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Boy who survived Christmas crash still asking for family, says aunt

SINGAPORE — It was the first day of their one-week week vacation for a family that enjoyed road trips, but it ended in tragedy.

Mr Darius Liew and Ms Ng Khai Hiang speaking to the media at the wake in Sin Ming on Dec 27, 2015. Photo: Angela Teng

Mr Darius Liew and Ms Ng Khai Hiang speaking to the media at the wake in Sin Ming on Dec 27, 2015. Photo: Angela Teng

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SINGAPORE — It was the first day of a one-week vacation for a family that enjoyed road trips, but it ended in tragedy.

Ng Khai Leng, 39; her husband Barnabas Lim Ah Huat, 45, and elder son Rayshon Barnabas Lim, 6, died in a car crash near Mersing, Malaysia, on Christmas morning when their Land Rover collided with another car, driven by a Malaysian woman who also died. Their younger son, Evan Barnabas Lim, aged 3, was the sole survivor. 

The boy was saved by passing motorists, including Malaysian Yang Yuhua, who helped extract him from the burning car. Evan, who suffered serious burns, was taken to Malaysian hospitals before being brought back to a Singapore hospital.

Speaking to the media at the wake in Sin Ming today (Dec 27), Evan’s aunt, Ms Ng Khai Hiang, 36, said her sister’s family was a close-knit one, and would often go out together and enjoyed road trips.

“My sister will always organise activities that were kid-oriented … whenever they had (holiday) gaps or weekends, there will always be activities for the kids. They were supposed to be going for a week or so, and we knew that they were going on the trip,” said Ms Ng, who spoke in a sombre tone and looked calm.

Her husband Darius Liew said the family had seen photographs of Evan circulating online, posted by witnesses to the accident who were trying to locate his next-of-kin. 

In the immediate hours after the accident, the Malaysian authorities had been unable to identify the casualties as their personal documents had been destroyed in the fire resulting from the crash, reported Malaysian media. Around the time the family saw the photos, they were contacted by Singapore’s Ministry of Foreign Affairs (MFA).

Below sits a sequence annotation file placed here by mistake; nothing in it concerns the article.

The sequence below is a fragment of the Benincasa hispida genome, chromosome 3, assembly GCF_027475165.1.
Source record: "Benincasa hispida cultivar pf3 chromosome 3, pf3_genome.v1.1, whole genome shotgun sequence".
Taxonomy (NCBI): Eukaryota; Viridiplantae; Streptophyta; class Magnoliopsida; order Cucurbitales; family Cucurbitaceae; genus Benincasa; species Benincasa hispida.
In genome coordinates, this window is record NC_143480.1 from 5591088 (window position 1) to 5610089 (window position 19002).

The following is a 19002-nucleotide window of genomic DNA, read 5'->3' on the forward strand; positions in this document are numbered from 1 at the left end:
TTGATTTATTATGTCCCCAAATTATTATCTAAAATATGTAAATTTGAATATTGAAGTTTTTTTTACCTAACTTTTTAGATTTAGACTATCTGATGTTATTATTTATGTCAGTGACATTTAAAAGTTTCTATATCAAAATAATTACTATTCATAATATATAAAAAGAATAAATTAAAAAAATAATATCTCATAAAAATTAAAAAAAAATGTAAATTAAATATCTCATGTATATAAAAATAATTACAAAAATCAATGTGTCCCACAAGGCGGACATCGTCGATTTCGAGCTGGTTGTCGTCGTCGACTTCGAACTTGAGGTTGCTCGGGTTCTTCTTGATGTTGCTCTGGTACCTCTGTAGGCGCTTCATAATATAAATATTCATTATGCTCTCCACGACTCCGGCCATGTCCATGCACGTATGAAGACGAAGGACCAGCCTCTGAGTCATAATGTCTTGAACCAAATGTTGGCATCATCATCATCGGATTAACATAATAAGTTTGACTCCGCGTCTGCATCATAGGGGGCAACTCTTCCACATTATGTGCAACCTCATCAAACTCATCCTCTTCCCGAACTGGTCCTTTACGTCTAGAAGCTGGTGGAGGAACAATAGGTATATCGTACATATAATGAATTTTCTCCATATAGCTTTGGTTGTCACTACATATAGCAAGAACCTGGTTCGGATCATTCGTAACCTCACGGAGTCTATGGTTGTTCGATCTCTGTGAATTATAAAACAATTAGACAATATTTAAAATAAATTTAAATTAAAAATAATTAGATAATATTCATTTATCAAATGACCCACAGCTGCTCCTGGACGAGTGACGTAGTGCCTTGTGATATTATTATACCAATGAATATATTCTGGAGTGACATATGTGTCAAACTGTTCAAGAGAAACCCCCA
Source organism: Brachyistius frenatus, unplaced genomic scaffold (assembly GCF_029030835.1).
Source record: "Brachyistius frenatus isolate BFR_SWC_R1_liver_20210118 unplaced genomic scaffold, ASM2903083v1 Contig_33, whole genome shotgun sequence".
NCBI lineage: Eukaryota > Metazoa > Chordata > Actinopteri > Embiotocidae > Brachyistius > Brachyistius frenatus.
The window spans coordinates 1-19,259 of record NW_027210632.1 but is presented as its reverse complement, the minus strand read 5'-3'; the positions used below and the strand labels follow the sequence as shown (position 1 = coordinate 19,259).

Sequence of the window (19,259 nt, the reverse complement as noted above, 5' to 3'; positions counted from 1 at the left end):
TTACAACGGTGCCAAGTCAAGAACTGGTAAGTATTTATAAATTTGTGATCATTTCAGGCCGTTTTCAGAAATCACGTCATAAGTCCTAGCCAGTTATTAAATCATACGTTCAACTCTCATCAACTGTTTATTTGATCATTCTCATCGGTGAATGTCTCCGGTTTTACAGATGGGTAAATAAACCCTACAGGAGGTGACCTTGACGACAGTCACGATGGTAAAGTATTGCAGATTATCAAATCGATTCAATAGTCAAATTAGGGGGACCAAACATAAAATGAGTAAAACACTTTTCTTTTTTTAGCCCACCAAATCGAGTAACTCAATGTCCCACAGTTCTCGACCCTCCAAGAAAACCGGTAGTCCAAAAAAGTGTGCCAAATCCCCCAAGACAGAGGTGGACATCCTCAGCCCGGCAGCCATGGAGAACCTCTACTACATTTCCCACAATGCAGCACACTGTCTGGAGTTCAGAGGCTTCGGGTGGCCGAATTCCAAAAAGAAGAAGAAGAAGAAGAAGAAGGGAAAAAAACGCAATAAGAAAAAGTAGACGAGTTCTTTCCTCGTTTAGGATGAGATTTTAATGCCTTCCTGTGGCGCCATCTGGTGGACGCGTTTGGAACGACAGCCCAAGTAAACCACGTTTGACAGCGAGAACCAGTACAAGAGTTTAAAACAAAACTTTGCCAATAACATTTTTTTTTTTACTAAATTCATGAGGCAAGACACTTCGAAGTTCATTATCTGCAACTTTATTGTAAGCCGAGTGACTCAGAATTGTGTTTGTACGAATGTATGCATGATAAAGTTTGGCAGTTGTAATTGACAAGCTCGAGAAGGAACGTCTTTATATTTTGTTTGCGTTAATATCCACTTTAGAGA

“The incident was sudden … When we found out about it, we hoped it was not true and we needed to verify if it was really them … the key objective for the last two days was to bring Evan (and the family) back to Singapore,” said Mr Liew, 36. The MFA had helped, he added, thanking the ministry for its assistance. 

Ms Ng said Evan, who is in a stable condition and recovering well in hospital, is still unaware of what has happened and has been asking for his parents and his brother. The family is discussing how to tell the boy what happened. After he has been discharged, Evan will live with his grandparents, said Ms Ng. 

The late Ms Ng was a real estate property agent, while her husband was in the car-polishing business and a car lover. 

The couple had first met at New Creation Church. Their late son, Rayshon, was preparing to enrol into Primary One next year.

Their bodies were brought back to Singapore on Saturday. 

The family also expressed appreciation for the support they have received from the church and their friends on preparations for the wake, which will be held until Tuesday afternoon.

The deceased Malaysian was identified by Bernama as Noor Haryanti Safiai, 30, a technician. She was buried in Kota Tinggi on Friday evening.

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